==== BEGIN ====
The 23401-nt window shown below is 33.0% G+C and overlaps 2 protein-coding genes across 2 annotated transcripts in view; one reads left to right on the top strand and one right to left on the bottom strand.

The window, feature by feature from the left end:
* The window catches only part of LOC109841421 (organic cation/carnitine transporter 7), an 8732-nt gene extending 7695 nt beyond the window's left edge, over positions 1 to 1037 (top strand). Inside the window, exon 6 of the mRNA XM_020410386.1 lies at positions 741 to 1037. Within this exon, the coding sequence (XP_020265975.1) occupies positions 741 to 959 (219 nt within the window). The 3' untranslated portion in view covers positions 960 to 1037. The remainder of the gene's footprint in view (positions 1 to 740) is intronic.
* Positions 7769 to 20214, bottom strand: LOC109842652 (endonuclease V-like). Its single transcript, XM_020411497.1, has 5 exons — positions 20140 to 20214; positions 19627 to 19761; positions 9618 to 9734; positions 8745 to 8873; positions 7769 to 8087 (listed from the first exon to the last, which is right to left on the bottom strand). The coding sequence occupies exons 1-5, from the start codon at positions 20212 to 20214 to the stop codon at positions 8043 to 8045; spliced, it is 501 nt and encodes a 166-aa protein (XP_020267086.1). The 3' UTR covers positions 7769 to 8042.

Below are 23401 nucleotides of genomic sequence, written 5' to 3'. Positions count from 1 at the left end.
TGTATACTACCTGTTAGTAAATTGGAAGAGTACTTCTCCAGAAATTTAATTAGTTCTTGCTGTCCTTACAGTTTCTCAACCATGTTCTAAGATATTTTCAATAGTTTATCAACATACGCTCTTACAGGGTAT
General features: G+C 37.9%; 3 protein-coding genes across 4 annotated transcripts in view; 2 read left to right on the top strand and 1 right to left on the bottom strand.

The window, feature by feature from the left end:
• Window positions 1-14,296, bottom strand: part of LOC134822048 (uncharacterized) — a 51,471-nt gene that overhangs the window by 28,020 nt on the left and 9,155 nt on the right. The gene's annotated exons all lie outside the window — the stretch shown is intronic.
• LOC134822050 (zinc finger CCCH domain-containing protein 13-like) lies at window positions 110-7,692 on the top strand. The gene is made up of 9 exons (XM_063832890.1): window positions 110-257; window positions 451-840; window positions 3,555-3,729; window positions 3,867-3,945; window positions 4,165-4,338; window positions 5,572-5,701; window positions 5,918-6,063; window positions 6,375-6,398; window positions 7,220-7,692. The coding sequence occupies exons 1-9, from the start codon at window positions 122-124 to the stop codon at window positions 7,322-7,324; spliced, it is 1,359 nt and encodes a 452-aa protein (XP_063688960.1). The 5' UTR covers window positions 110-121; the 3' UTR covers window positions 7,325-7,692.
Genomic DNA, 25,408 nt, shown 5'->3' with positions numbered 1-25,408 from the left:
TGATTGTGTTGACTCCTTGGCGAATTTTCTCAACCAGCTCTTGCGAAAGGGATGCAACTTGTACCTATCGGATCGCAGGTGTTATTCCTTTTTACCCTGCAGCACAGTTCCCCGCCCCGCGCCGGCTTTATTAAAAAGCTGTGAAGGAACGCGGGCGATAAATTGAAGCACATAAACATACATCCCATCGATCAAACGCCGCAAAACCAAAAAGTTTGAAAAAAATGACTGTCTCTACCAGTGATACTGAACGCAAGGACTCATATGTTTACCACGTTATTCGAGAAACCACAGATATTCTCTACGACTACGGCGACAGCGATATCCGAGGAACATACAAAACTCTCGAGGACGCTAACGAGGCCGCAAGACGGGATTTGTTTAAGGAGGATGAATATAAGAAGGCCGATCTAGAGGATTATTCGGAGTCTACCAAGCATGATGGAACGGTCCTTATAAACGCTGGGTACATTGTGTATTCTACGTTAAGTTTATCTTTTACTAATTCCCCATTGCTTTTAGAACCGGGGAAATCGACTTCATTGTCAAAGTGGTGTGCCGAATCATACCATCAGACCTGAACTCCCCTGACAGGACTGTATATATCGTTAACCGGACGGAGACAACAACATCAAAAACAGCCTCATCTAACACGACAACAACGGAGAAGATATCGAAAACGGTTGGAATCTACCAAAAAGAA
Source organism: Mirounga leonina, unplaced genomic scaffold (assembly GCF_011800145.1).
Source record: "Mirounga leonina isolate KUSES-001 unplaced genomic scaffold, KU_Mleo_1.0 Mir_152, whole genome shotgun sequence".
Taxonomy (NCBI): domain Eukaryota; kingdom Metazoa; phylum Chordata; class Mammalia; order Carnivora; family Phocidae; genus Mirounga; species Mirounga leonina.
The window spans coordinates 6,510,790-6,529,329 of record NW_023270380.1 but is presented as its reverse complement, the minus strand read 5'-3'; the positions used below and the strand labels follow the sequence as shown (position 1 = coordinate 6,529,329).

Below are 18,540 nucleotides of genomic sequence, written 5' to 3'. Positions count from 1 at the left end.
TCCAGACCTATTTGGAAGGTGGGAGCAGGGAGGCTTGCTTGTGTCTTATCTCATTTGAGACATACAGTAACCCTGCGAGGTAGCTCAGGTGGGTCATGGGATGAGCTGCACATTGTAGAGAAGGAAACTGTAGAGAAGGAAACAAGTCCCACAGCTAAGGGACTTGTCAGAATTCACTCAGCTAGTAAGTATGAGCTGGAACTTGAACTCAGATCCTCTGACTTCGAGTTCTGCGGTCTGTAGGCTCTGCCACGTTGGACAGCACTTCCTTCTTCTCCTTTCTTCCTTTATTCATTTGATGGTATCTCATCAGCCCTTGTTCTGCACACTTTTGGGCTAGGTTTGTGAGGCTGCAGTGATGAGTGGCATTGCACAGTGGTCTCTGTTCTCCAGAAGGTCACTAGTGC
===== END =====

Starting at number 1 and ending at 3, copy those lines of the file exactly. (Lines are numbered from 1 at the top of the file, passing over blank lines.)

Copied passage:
The 23401-nt window shown below is 33.0% G+C and overlaps 2 protein-coding genes across 2 annotated transcripts in view; one reads left to right on the top strand and one right to left on the bottom strand.

The window, feature by feature from the left end:
* The window catches only part of LOC109841421 (organic cation/carnitine transporter 7), an 8732-nt gene extending 7695 nt beyond the window's left edge, over positions 1 to 1037 (top strand). Inside the window, exon 6 of the mRNA XM_020410386.1 lies at positions 741 to 1037. Within this exon, the coding sequence (XP_020265975.1) occupies positions 741 to 959 (219 nt within the window). The 3' untranslated portion in view covers positions 960 to 1037. The remainder of the gene's footprint in view (positions 1 to 740) is intronic.